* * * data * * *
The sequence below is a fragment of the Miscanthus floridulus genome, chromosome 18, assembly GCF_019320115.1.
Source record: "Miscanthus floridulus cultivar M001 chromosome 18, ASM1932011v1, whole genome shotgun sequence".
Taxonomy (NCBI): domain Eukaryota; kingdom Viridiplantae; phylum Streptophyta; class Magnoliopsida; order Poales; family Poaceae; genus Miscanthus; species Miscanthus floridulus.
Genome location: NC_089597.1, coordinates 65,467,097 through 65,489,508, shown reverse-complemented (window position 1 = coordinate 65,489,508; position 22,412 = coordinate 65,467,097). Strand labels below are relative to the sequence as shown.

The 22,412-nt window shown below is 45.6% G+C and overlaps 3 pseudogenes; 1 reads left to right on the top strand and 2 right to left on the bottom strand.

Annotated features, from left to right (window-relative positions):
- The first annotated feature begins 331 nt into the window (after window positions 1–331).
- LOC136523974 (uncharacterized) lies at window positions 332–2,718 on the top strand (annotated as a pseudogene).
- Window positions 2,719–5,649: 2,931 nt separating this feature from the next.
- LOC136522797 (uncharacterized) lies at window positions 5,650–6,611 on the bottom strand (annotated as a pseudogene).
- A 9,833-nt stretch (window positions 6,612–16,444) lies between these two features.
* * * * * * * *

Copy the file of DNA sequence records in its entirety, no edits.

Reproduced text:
The sequence below is a fragment of the Miscanthus floridulus genome, chromosome 18, assembly GCF_019320115.1.
Source record: "Miscanthus floridulus cultivar M001 chromosome 18, ASM1932011v1, whole genome shotgun sequence".
Taxonomy (NCBI): domain Eukaryota; kingdom Viridiplantae; phylum Streptophyta; class Magnoliopsida; order Poales; family Poaceae; genus Miscanthus; species Miscanthus floridulus.
Genome location: NC_089597.1, coordinates 65,467,097 through 65,489,508, shown reverse-complemented (window position 1 = coordinate 65,489,508; position 22,412 = coordinate 65,467,097). Strand labels below are relative to the sequence as shown.

The 22,412-nt window shown below is 45.6% G+C and overlaps 3 pseudogenes; 1 reads left to right on the top strand and 2 right to left on the bottom strand.

Annotated features, from left to right (window-relative positions):
- The first annotated feature begins 331 nt into the window (after window positions 1–331).
- LOC136523974 (uncharacterized) lies at window positions 332–2,718 on the top strand (annotated as a pseudogene).
- Window positions 2,719–5,649: 2,931 nt separating this feature from the next.
- LOC136522797 (uncharacterized) lies at window positions 5,650–6,611 on the bottom strand (annotated as a pseudogene).
- A 9,833-nt stretch (window positions 6,612–16,444) lies between these two features.